New Samsung Gear VR could have a ridiculously sharp screen

Samsung’s current Gear VR headsets require you to stick a Samsung phone in them to use as the screen and power source, but the next model might both have a built-in screen and massively increase the resolution.

According to industry insiders speaking to Naver, Samsung is working on a new Gear VR model with a 2,000ppi screen. That would be an enormous jump not just on current models, which vary based on the phone placed in them, but top out at under 600ppi, but also on the HTC Vive, which is the most expensive consumer VR product and offers 447ppi per eye.

It’s easy to see how such an improvement could be beneficial. As great as Gear VR is, it’s held back by fuzzy images caused by having the display so close to your face. Such a big jump in resolution should solve that, but it will also apparently help with nausea.

An industry official said: “When using a VR device, the number of ppi should be much larger than it is now to feel natural without feeling dizzy. The higher the resolution, the better the nausea symptoms will be.”

The price of pixels

This isn’t the first time we’ve heard word of a super high-resolution Gear VR, though last time rumors talked of it being 1,500ppi.

Assuming it really is in the works there are still some unanswered questions – will it still require an external device for power for example? The two biggest unknowns though are the launch date and price.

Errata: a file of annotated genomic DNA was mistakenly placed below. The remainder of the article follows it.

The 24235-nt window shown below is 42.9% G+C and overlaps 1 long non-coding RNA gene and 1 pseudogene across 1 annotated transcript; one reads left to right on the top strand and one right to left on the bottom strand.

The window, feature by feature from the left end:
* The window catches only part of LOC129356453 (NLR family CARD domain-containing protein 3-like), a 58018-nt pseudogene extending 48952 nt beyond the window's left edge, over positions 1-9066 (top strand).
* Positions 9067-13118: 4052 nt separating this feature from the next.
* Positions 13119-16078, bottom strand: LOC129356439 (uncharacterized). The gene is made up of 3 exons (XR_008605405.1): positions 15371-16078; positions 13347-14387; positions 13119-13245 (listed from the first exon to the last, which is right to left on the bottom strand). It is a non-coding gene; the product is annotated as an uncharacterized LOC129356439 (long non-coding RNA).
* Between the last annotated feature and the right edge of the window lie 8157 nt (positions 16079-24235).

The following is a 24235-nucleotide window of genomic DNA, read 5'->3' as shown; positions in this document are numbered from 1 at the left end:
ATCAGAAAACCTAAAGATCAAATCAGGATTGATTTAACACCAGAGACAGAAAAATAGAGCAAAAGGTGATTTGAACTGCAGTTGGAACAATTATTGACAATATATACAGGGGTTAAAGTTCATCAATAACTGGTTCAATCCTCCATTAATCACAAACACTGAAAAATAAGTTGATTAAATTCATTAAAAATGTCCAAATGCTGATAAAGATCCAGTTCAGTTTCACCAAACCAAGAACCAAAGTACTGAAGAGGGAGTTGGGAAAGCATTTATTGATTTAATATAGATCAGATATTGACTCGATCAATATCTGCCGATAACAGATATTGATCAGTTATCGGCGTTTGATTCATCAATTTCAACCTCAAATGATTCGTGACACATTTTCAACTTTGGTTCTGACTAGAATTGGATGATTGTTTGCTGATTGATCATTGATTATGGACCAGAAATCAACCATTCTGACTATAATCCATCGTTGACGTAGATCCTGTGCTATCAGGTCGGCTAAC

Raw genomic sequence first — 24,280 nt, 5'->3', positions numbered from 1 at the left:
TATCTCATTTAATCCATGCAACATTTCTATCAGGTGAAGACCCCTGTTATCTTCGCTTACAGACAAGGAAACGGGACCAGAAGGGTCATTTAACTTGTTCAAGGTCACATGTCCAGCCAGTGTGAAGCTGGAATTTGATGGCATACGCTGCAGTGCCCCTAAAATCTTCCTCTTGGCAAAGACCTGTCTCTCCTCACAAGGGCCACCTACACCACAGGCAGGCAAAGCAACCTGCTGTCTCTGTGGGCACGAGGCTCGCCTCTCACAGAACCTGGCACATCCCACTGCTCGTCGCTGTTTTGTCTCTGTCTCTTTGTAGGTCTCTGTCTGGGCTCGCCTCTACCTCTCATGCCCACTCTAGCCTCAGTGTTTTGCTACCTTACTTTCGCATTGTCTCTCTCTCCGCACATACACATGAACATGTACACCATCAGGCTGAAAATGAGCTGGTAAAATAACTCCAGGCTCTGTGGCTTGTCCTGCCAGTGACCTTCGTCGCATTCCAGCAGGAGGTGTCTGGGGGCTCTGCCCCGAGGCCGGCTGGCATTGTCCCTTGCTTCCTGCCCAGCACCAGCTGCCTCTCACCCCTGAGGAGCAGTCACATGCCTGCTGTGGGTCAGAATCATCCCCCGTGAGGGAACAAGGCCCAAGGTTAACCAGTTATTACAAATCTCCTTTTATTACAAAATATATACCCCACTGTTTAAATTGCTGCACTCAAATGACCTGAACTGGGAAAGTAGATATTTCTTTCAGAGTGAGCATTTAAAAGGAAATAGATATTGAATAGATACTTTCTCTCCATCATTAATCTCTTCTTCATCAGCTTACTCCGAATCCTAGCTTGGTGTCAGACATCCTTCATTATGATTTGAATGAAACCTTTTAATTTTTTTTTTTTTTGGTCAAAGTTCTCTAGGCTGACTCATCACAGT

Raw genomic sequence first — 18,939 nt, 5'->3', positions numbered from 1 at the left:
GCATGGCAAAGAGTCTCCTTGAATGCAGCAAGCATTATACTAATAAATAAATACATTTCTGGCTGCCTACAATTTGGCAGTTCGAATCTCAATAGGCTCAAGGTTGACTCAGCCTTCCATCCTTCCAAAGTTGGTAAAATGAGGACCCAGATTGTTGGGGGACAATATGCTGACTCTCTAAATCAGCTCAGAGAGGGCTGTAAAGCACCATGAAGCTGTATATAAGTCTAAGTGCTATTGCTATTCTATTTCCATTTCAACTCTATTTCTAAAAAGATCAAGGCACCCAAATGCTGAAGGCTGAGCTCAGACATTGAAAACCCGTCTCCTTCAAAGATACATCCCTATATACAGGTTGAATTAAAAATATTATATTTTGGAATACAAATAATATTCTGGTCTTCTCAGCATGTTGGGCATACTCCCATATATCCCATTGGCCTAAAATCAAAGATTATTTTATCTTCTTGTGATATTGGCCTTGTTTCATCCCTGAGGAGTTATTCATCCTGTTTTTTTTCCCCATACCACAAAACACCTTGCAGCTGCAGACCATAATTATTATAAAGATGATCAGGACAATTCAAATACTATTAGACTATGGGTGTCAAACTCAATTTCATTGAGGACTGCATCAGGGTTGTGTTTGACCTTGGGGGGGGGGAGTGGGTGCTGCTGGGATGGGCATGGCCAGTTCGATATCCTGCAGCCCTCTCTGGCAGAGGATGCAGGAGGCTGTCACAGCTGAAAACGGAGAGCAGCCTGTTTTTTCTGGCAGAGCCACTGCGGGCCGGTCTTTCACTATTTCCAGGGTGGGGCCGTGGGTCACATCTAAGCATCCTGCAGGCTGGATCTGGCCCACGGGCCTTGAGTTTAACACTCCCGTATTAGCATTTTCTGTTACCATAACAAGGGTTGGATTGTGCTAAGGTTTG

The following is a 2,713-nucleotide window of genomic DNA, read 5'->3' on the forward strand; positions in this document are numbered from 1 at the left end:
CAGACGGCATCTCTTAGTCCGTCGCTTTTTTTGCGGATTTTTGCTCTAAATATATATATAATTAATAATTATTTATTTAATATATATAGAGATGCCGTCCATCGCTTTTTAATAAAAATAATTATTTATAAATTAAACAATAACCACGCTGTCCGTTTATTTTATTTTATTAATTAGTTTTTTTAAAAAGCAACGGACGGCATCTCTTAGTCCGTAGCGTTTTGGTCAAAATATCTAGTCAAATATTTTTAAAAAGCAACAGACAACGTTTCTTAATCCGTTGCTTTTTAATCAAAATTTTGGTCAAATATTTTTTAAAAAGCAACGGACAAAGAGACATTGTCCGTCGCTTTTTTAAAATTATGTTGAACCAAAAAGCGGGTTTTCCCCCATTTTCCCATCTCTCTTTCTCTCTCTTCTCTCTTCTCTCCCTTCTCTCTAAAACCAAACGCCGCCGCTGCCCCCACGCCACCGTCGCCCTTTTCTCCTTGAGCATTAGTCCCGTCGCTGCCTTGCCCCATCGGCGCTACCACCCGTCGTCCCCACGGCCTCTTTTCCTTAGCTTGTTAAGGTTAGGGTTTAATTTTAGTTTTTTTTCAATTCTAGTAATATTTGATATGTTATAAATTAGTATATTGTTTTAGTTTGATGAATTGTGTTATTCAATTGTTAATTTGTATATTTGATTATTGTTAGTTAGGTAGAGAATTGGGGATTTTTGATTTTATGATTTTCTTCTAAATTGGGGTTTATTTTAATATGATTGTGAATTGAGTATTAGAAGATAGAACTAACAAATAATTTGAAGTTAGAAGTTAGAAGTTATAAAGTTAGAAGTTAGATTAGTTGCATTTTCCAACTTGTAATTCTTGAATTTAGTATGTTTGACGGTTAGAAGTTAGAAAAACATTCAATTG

To the former, we’d guess maybe alongside the Samsung Galaxy Note 8 later this year or the Samsung Galaxy S9 early next year – though with the phone possibly being taken out of the equation it could equally launch separately.

As for the price, that’s anyone’s guess right now, but with a screen that sharp don’t expect it to be the budget option that current Gear VR’s are.

Via SamMobile

James Rogerson

James is a freelance phones, tablets and wearables writer and sub-editor at TechRadar. He has a love for everything ‘smart’, from watches to lights, and can often be found arguing with AI assistants or drowning in the latest apps. James also contributes to, and and has written for T3, Digital Camera World, Clarity Media and others, with work on the web, in print and on TV.